Guest / Limited Access /

This article originally ran in January 2011.

Steve Jobs's medical leave of absence is the top story in today's newspapers. The Wall Street Journal says his brief and poignant memo raises "uncertainty over his health and the future of the world's most valuable technology company." These two questions—Jobs's health and Apple's health—are the focus of almost all the coverage today.

But I'm interested in the health of our culture, and what will happen to it when (not if) Steve Jobs departs the stage for the last time.

As remarkable as Steve Jobs is in countless ways—as a designer, an innovator, a (ruthless and demanding) leader—his most singular quality has been his ability to articulate a perfectly secular form of hope. Nothing exemplifies that ability more than Apple's early logo, which slapped a rainbow on the very archetype of human fallenness and failure—the bitten fruit—and made it a sign of promise and progress.

In the 2000s, when much about the wider world was causing Americans intense anxiety, the one thing that got inarguably better, much better, was our personal technology. In October 2001, with the World Trade Center still smoldering and the Internet financial bubble burst, Apple introduced the iPod. In January 2010, in the depths of the Great Recession, the very month where unemployment breached 10 percent for the first time in a generation, Apple introduced the iPad.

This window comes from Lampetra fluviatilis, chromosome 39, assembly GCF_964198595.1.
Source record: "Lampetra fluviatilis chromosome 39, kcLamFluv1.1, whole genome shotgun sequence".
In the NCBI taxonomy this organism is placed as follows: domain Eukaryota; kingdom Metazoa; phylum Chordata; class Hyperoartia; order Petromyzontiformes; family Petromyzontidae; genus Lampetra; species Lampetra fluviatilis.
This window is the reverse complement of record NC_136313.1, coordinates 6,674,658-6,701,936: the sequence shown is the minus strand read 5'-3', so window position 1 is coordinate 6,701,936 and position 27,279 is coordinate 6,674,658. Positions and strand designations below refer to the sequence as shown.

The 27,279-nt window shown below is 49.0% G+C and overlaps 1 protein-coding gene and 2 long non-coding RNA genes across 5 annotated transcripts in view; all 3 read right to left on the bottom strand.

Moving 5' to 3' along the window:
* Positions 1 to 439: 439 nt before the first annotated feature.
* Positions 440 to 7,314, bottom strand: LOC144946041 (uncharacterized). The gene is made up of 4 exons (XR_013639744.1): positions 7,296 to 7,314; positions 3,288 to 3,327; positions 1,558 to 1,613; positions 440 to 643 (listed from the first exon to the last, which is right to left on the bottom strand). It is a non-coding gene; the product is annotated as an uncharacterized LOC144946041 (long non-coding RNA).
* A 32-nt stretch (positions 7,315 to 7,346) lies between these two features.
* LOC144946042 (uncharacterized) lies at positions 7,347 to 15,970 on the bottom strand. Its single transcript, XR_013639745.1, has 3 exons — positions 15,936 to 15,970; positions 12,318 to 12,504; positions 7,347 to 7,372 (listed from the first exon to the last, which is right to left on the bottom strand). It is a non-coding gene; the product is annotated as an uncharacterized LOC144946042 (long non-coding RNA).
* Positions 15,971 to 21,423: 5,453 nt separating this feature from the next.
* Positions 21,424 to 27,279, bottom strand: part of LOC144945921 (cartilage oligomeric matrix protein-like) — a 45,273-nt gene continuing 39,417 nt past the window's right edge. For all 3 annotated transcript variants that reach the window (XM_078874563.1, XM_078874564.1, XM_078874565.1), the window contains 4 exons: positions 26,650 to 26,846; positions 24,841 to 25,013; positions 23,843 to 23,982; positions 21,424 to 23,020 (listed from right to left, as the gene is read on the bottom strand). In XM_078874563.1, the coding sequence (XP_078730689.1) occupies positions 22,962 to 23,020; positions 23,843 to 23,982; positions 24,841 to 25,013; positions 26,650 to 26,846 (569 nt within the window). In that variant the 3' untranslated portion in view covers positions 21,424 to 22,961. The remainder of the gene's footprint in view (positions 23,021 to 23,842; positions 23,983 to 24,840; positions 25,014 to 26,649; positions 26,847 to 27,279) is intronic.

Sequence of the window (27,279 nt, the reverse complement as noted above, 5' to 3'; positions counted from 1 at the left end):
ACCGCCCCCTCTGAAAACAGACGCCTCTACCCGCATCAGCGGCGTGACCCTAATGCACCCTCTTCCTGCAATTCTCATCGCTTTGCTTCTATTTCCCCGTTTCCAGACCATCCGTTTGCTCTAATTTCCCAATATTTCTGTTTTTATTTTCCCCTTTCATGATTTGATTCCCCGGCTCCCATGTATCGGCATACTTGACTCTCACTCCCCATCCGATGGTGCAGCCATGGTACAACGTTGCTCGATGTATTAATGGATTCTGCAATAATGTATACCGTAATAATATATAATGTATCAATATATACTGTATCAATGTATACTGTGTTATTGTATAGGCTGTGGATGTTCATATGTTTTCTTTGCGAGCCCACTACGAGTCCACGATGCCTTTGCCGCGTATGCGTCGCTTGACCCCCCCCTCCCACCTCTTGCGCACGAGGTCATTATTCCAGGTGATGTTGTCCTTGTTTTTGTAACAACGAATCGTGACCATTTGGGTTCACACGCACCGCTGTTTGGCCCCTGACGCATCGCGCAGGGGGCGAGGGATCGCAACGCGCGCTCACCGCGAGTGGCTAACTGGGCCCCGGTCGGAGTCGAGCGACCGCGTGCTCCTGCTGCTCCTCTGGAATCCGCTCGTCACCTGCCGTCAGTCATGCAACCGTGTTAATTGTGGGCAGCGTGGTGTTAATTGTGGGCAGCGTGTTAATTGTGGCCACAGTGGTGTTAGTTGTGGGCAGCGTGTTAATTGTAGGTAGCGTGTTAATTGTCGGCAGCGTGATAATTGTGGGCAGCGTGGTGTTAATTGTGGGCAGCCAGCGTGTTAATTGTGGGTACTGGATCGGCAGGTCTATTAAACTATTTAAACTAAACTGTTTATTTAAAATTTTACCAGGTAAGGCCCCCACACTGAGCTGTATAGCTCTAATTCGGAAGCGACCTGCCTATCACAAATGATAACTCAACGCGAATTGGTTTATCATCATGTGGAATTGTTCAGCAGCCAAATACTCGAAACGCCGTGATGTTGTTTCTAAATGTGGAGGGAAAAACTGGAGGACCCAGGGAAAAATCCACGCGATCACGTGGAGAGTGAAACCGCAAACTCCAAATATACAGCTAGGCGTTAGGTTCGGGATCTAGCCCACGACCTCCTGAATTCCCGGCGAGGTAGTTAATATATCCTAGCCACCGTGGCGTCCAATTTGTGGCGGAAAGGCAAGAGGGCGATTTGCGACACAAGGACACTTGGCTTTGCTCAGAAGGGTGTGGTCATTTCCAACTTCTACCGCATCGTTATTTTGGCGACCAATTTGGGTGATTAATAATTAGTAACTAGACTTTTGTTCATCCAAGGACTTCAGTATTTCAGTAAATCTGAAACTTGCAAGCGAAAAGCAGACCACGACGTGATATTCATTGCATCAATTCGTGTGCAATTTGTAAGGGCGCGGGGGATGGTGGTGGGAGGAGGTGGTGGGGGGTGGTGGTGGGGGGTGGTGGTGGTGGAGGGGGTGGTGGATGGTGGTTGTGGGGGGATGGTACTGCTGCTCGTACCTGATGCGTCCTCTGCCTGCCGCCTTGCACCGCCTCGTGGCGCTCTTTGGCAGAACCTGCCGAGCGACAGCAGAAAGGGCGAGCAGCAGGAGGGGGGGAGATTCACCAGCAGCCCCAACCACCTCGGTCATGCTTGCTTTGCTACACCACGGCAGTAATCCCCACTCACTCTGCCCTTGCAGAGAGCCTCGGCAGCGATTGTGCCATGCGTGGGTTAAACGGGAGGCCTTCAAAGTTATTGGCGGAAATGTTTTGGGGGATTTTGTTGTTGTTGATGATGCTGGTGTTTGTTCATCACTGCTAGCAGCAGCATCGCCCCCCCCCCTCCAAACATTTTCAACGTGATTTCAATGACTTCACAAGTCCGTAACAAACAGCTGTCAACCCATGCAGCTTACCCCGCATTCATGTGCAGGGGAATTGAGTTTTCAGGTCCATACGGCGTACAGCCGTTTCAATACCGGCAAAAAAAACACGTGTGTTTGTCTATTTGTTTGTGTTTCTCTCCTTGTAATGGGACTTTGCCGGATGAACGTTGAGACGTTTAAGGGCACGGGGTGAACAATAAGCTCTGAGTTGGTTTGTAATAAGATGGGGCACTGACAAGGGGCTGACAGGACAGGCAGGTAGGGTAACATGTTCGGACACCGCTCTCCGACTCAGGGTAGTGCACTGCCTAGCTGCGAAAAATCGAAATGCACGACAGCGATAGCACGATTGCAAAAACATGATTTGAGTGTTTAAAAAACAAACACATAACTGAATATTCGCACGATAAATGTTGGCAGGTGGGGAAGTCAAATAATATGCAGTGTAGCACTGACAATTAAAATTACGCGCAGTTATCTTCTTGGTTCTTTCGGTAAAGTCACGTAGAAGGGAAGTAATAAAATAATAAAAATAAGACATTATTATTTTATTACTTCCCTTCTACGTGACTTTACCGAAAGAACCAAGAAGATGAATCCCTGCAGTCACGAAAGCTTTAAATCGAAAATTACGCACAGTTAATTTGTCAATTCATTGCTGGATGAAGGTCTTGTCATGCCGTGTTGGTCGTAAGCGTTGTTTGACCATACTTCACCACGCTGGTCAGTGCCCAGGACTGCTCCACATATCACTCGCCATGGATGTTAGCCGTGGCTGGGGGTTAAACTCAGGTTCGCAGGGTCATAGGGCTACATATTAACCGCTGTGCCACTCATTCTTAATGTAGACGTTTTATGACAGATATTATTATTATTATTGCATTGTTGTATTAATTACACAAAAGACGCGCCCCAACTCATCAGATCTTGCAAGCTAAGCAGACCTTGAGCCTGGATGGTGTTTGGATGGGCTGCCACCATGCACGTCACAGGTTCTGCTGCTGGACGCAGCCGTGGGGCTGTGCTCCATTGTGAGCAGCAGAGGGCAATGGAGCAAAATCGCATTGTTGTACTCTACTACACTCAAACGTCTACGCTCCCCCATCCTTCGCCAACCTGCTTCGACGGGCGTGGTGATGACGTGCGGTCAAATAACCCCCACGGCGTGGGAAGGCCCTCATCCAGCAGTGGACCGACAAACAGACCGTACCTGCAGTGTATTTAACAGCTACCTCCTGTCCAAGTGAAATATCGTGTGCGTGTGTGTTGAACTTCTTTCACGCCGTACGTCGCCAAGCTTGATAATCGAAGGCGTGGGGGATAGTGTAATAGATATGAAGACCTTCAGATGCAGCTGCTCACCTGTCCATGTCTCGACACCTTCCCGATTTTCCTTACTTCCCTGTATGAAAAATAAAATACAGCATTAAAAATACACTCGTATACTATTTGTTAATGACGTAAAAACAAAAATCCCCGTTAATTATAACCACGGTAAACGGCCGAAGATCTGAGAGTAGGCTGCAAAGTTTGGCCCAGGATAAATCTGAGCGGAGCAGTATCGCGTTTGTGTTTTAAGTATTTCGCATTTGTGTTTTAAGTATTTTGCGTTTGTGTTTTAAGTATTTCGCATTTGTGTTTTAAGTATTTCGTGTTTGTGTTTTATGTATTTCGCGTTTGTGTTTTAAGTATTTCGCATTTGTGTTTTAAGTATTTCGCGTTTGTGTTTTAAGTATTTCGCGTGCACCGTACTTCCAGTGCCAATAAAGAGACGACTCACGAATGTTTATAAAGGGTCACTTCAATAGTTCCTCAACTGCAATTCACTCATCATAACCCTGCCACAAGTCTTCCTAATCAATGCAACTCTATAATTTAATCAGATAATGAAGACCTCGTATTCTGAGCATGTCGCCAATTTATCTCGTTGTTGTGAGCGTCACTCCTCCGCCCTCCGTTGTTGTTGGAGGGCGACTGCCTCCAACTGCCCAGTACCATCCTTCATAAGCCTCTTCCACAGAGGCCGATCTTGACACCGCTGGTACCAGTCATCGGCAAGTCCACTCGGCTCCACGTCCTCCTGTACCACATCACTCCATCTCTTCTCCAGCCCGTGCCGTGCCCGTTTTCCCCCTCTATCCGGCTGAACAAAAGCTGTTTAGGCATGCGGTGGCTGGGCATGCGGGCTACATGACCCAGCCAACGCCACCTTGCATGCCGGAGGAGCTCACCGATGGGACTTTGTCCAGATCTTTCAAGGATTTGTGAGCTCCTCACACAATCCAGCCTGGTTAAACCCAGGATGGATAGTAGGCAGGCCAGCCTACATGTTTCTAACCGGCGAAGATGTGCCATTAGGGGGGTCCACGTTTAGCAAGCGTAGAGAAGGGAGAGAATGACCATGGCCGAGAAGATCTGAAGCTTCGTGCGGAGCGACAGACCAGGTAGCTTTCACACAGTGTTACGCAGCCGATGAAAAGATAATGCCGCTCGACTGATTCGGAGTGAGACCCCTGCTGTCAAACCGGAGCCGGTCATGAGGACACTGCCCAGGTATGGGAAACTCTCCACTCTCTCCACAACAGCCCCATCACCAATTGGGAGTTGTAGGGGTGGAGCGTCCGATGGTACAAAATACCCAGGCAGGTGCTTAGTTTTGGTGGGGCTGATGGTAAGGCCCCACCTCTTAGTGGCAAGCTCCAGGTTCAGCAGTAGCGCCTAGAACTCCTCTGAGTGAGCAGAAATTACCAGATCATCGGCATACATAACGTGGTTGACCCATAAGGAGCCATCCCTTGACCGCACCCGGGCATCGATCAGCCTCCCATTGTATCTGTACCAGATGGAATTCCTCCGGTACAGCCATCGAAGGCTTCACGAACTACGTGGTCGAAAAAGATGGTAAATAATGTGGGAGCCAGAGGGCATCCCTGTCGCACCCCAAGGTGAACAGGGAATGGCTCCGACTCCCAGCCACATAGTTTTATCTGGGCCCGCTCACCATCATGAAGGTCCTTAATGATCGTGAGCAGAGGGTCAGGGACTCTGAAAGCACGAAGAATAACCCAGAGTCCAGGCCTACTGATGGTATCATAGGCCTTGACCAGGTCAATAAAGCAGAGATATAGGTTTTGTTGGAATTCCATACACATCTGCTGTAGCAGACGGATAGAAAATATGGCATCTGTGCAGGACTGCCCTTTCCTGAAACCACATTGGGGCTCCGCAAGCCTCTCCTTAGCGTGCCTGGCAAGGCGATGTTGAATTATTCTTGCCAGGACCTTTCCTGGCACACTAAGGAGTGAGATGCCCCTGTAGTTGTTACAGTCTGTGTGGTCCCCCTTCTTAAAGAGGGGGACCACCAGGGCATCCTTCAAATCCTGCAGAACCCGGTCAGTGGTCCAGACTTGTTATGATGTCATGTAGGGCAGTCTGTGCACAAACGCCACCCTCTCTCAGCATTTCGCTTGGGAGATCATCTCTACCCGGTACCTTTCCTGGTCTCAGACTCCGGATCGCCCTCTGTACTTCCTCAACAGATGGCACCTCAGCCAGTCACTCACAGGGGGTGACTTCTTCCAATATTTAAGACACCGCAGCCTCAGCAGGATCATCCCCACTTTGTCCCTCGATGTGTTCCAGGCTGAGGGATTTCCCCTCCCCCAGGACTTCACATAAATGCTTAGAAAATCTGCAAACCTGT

Politically, militarily, economically, the decade was defined by disappointment after disappointment—and technologically, it was defined by a series of elegantly produced events in which Steve Jobs, commanding more attention and publicity each time, strode on stage with a miracle in his pocket.

* * *

Technological ...

Subscriber access only You have reached the end of this Article Preview

To continue reading, subscribe now. Subscribers have full digital access.

Support Christian thought journalism. Donate to our nonprofit ministry today.
Read These NextSee Our Latest
Current IssueThe Title IX Lives of Christian Colleges
Subscriber Access Only
The Title IX Lives of Christian Colleges
Why CCCU schools are split on claiming one of their legal rights.
RecommendedGlennon Doyle Melton's Gospel of Self-Fulfillment
Glennon Doyle Melton's Gospel of Self-Fulfillment
Why living your truth bravely isn't enough.
TrendingWhy Do We Have Christmas Trees?
Why Do We Have Christmas Trees?
The history behind evergreens, ornaments, and holiday gift giving.
Editor's PickWhen Christmas Meets the ‘Umbrage Industry’
When Christmas Meets the ‘Umbrage Industry’
If history is any guide, there’s no escaping the hostilities that erupt every December.
Christianity Today
The Gospel of Steve Jobs
hide thisAccess The Archives

In the Archives

January 2011

To continue reading, subscribe now for full print and digital access.